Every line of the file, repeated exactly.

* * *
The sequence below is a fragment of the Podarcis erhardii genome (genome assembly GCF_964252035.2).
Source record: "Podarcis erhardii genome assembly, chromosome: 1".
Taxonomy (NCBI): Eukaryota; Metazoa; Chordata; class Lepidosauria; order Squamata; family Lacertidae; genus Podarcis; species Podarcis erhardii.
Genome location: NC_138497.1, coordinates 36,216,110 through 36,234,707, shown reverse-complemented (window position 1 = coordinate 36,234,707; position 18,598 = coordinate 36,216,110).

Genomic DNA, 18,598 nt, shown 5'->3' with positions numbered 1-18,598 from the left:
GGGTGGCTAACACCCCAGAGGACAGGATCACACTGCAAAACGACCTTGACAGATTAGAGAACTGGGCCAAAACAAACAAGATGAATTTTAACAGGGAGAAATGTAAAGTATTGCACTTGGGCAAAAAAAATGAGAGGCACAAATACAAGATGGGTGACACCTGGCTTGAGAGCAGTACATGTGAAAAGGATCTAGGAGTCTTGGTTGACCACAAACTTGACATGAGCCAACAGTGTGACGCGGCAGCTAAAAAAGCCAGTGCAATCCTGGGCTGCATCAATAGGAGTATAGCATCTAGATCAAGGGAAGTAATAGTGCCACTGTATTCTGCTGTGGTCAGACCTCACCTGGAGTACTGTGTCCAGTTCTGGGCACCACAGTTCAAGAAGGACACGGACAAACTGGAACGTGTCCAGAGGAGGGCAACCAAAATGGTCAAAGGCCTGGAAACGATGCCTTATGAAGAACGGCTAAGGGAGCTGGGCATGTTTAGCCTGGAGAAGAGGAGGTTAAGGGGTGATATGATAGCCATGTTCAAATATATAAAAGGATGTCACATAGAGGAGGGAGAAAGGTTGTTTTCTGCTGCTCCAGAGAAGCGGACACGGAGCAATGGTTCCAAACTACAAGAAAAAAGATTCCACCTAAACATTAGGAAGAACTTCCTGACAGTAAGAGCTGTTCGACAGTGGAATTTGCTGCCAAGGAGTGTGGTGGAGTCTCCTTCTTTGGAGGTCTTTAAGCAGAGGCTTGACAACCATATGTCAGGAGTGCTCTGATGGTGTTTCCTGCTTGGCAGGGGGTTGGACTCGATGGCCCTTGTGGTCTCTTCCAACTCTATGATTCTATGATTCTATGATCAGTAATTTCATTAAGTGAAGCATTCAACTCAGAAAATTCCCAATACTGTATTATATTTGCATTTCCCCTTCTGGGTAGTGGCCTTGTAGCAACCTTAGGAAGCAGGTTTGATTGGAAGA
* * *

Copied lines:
The sequence below is a fragment of the Podarcis erhardii genome (genome assembly GCF_964252035.2).
Source record: "Podarcis erhardii genome assembly, chromosome: 1".
Taxonomy (NCBI): Eukaryota; Metazoa; Chordata; class Lepidosauria; order Squamata; family Lacertidae; genus Podarcis; species Podarcis erhardii.
Genome location: NC_138497.1, coordinates 36,216,110 through 36,234,707, shown reverse-complemented (window position 1 = coordinate 36,234,707; position 18,598 = coordinate 36,216,110).

Genomic DNA, 18,598 nt, shown 5'->3' with positions numbered 1-18,598 from the left:
GGGTGGCTAACACCCCAGAGGACAGGATCACACTGCAAAACGACCTTGACAGATTAGAGAACTGGGCCAAAACAAACAAGATGAATTTTAACAGGGAGAAATGTAAAGTATTGCACTTGGGCAAAAAAAATGAGAGGCACAAATACAAGATGGGTGACACCTGGCTTGAGAGCAGTACATGTGAAAAGGATCTAGGAGTCTTGGTTGACCACAAACTTGACATGAGCCAACAGTGTGACGCGGCAGCTAAAAAAGCCAGTGCAATCCTGGGCTGCATCAATAGGAGTATAGCATCTAGATCAAGGGAAGTAATAGTGCCACTGTATTCTGCTGTGGTCAGACCTCACCTGGAGTACTGTGTCCAGTTCTGGGCACCACAGTTCAAGAAGGACACGGACAAACTGGAACGTGTCCAGAGGAGGGCAACCAAAATGGTCAAAGGCCTGGAAACGATGCCTTATGAAGAACGGCTAAGGGAGCTGGGCATGTTTAGCCTGGAGAAGAGGAGGTTAAGGGGTGATATGATAGCCATGTTCAAATATATAAAAGGATGTCACATAGAGGAGGGAGAAAGGTTGTTTTCTGCTGCTCCAGAGAAGCGGACACGGAGCAATGGTTCCAAACTACAAGAAAAAAGATTCCACCTAAACATTAGGAAGAACTTCCTGACAGTAAGAGCTGTTCGACAGTGGAATTTGCTGCCAAGGAGTGTGGTGGAGTCTCCTTCTTTGGAGGTCTTTAAGCAGAGGCTTGACAACCATATGTCAGGAGTGCTCTGATGGTGTTTCCTGCTTGGCAGGGGGTTGGACTCGATGGCCCTTGTGGTCTCTTCCAACTCTATGATTCTATGATTCTATGATCAGTAATTTCATTAAGTGAAGCATTCAACTCAGAAAATTCCCAATACTGTATTATATTTGCATTTCCCCTTCTGGGTAGTGGCCTTGTAGCAACCTTAGGAAGCAGGTTTGATTGGAAGA